This fact caused Dave Talbot of Dundee Securities to recently upgrade his target for BKY , giving it a discounted rating on the stock over three times greater than the current share price.
However at the same time, analyst predictions are no guarantee to eventuate, and should not be used to make an investment decision alone.
BKY’s Salamanca project is set to commence production around the end of 2018/early 2019, which happens to coincide with growing demand factors for the uranium commodity.
Strong future demand for uranium
By the time BKY is in production, post 2018, not only will US utility companies be re-contracting, but we will likely see new additional demand from reactors being built in China and India.
It is estimated that world uranium consumption is projected to grow at an average annual rate of 4.8% from 2015 to a total of 97,900 tonnes of uranium in 2020.
A significant driver of demand is expected to come from highly populated emerging economies and the push towards low carbon emitting energy supplies – such as nuclear.
As can be seen in the graph below, there is a widening deficit between demand and supply coming... And BKY is well positioned to capitalise.
With new projects generally taking around 10 years to become operational, it’s not as though a switch can be flicked and all of a sudden supply can meet excessive demand.
There is a significant lag effect which would further place inflationary pressure on uranium.
Simple laws of supply and demand tell us uranium prices could rise, especially when supply is being dwindled away at today’s low prices.
The uranium price could move quickly to the upside as it did from the start of 2004 when it was under US$20 per pound, to 2007 when the spot price jumped to over $130 a pound.
The price surge has happened before so it could happen again. Certainly that is the prediction in some circles.
“The uranium price rise will be violent”
-RobChang, Cantor Fitzgerald
This chart indicates exactly where it may head – could we see a return to 2007 price levels?
If uranium does rise to expected levels, BKY could receive a substantial re-rating, given its low cost project economics.
Now at the same time, there is no hard and fast guarantee that the uranium price will definitely go higher – this is a fluctuating commodity after all. Seek professional financial advice if considering making an investment here.
Let’s now take a closer look at BKY’s uranium project at Salamanca.
Three deposits at Salamanca
Located in the central west of Spain is BKY’s premier Salamanca uranium project that hosts a combined 82.6Mt with 89.3 Mlbs U 3 O 8 .
The Salamanca project consist of 3 deposits:
- Zona 7
Zona 7 and Retortillo are located within 10km of the processing plant, with the Alameda deposit 35km away.
Out of the three projects, Salamanca is the most advanced with over 11,000m drilled in 2016 alone.
The site also hosts ten near surface targets, with the mineral itself at shallow depths, allowing for an open pit construction which may become an underground mine as the project advances and further exploration is carried out at depth.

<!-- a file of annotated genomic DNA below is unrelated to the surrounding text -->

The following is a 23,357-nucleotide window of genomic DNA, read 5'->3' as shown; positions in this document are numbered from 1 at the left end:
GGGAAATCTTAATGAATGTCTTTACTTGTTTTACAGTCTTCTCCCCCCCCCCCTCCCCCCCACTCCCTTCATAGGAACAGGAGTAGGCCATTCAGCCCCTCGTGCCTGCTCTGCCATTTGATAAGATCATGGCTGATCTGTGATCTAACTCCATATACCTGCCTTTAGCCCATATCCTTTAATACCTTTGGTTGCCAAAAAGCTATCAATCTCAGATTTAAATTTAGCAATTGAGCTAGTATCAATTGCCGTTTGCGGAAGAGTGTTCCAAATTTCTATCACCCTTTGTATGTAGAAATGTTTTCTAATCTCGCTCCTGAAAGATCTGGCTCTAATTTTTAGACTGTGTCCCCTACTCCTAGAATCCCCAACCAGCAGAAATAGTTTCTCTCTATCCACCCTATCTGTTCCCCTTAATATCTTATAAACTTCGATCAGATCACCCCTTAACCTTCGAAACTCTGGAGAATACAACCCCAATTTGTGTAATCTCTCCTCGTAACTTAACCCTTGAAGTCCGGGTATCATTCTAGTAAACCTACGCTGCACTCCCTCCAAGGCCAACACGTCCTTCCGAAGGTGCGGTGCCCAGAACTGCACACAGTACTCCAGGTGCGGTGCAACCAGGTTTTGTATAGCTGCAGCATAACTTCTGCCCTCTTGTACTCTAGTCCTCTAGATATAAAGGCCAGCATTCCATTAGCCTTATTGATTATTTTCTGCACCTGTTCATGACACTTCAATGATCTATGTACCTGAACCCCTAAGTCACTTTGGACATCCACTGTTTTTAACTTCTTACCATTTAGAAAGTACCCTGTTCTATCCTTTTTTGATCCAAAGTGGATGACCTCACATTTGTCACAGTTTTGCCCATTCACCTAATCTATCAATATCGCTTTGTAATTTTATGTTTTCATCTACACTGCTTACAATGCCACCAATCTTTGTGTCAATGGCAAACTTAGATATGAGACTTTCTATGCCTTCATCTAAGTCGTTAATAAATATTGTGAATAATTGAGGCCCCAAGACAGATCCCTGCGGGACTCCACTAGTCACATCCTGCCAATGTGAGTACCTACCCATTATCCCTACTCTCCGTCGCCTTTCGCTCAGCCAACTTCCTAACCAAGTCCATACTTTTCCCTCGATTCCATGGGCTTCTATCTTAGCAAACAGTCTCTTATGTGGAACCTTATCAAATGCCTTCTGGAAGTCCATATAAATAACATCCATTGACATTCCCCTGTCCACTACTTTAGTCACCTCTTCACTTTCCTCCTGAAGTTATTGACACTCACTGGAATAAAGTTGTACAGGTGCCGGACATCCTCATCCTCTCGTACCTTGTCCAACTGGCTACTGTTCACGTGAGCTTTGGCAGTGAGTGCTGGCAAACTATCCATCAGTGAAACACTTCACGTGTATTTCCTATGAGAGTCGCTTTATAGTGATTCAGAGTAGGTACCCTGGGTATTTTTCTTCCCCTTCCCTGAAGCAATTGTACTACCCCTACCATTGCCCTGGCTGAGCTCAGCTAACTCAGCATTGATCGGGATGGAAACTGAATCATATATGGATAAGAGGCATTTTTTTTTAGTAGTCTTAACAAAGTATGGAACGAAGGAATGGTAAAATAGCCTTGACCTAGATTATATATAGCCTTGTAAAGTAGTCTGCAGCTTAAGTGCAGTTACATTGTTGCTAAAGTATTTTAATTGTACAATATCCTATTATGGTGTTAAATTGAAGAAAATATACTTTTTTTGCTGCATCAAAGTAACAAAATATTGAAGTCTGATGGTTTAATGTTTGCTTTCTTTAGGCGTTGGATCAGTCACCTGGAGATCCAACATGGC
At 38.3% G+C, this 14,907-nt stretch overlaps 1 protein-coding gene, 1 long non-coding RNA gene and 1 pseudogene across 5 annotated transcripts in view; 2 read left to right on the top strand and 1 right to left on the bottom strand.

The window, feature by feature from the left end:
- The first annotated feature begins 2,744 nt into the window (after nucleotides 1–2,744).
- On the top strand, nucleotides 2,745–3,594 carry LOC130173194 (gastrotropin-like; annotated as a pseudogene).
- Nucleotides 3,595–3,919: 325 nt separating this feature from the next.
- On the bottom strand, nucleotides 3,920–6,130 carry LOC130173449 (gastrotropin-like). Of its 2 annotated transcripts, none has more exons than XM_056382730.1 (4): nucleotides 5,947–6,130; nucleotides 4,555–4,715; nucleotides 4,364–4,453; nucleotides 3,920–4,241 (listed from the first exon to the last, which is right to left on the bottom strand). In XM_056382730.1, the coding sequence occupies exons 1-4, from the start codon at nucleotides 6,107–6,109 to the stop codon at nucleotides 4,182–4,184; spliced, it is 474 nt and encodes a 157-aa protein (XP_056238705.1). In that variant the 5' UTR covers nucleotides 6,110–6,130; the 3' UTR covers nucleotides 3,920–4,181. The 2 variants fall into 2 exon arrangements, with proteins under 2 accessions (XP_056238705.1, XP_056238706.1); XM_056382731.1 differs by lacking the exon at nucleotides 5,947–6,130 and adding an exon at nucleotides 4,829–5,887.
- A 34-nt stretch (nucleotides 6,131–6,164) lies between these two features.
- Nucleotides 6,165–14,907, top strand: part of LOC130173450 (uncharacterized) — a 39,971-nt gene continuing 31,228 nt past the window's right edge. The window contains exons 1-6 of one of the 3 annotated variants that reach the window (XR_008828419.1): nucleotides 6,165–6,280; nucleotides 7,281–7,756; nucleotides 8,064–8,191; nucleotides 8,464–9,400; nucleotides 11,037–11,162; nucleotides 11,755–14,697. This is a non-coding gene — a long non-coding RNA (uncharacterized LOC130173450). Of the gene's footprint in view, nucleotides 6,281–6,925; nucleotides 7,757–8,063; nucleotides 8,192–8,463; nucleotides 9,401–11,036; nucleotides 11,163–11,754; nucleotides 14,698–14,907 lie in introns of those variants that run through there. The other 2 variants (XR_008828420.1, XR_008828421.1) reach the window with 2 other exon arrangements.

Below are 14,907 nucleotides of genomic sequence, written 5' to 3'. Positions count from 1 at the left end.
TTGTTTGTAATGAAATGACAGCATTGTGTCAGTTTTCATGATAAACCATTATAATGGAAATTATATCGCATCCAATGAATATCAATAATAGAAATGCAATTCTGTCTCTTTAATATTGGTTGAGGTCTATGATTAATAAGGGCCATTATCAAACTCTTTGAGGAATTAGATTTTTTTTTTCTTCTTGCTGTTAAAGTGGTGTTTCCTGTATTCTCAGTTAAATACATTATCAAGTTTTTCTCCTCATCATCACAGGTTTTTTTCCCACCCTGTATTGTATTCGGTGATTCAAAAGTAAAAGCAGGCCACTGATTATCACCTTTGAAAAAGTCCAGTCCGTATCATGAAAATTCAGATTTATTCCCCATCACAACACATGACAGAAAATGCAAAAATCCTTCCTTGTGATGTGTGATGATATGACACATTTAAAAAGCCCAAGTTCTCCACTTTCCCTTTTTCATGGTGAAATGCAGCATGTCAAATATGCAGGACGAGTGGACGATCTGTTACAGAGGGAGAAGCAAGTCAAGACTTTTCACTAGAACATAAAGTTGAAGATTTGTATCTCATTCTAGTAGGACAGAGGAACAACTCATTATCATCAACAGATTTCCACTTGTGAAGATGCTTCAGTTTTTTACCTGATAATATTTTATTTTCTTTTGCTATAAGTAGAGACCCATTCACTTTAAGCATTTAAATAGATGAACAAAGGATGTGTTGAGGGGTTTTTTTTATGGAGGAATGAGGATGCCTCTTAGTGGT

Salamanca is one of world’s lowest cost uranium projects
An independent DFS completed in July of this year concluded that Salamanca is capable of producing strong margins even assuming the current low price of uranium is maintained.
The report found that during the initial 10 year period, the Salamanca project would be capable of producing an average of 4.4 million pounds of uranium per year at a cash cost of US$13.30 per pound and a total cash cost of US$15.06 per pound.
The report used a spot price of US$26 per pound and term contract price of US$41 per pound.
Whilst many other miners are being forced to close mines due to the low spot price in uranium, BKY’s project is still profitable even at the current low prices.
Here’s how BKY compares to its peers given its ultra-low capital and operating costs.
Using the most recent UxC forward curve of uranium prices, BKY’s project is expected to generate an annual average net profit of US$116million.
One of the major strengths outlined for BKY was the fact that operating costs will almost exclusively be paid in Euros, whilst revenues received will be in US dollars.
The favourable spread is set to increase in BKY’s favour as deflationary pressures continue within the EU.
A further advantage is BKY is using EU funded infrastructure, and this combined with Zona’s low operating costs make a significant difference.
Here’s further insight into the cost structure.
Being an open cut project also helps reduce the costs, with BKY incorporating a mine design friendly to the environment with the money saved, allowing for ongoing rehabilitation of the land to take place so that agriculture is restored to the mined area.
Initial mine life of Salamanca is set at 14 years based on mining and treating the measures and indicated resources of 59.8 million pounds.
However, this will likely be expanded with ongoing exploration programs which offer generous tax incentives. The initial DFS was only carried out to a depth of 100m, as a result further exploration at depth is required.
BKY plans to convert some of the 29.6 million pounds of inferred resource into the minable zone. This coupled with deeper drilling as mining commences and plans for new exploration discoveries in the region, could extend the mine life of the project considerably as it progresses.
Earlier this month, high grade intercepts at Zona 7 confirmed the potential to upgrade the resource with strikes both near surface and at a maximum depth of 271m.
The intercepts included:
- 14 metres @ 1,776 ppm U 3 O 8 8 metres @ 2,644 ppm U 3 O 8
- 26 metres @ 1,103 ppm U 3 O 8 4 metres @ 3,973 ppm U 3 O 8
- 10 metres @ 635 ppm U 3 O 8 1 metre @ 2,246 ppm U 3 O 8
- 14 metres @ 597 ppm U 3 O 8 2 metres @ 1,204 ppm U 3 O 8
- 17 metres @ 563 ppm U 3 O 8 2 metres @ 1,160 ppm U 3 O 8
There is a significant amount of ongoing drilling happening at Zona 7, and you can see drill locations here on the map:
Along with a cross section of Zona 7 showing mineralisation:
Please note that permitting and a mining license is still needed for Zona 7, which is expected to be received by late 2017.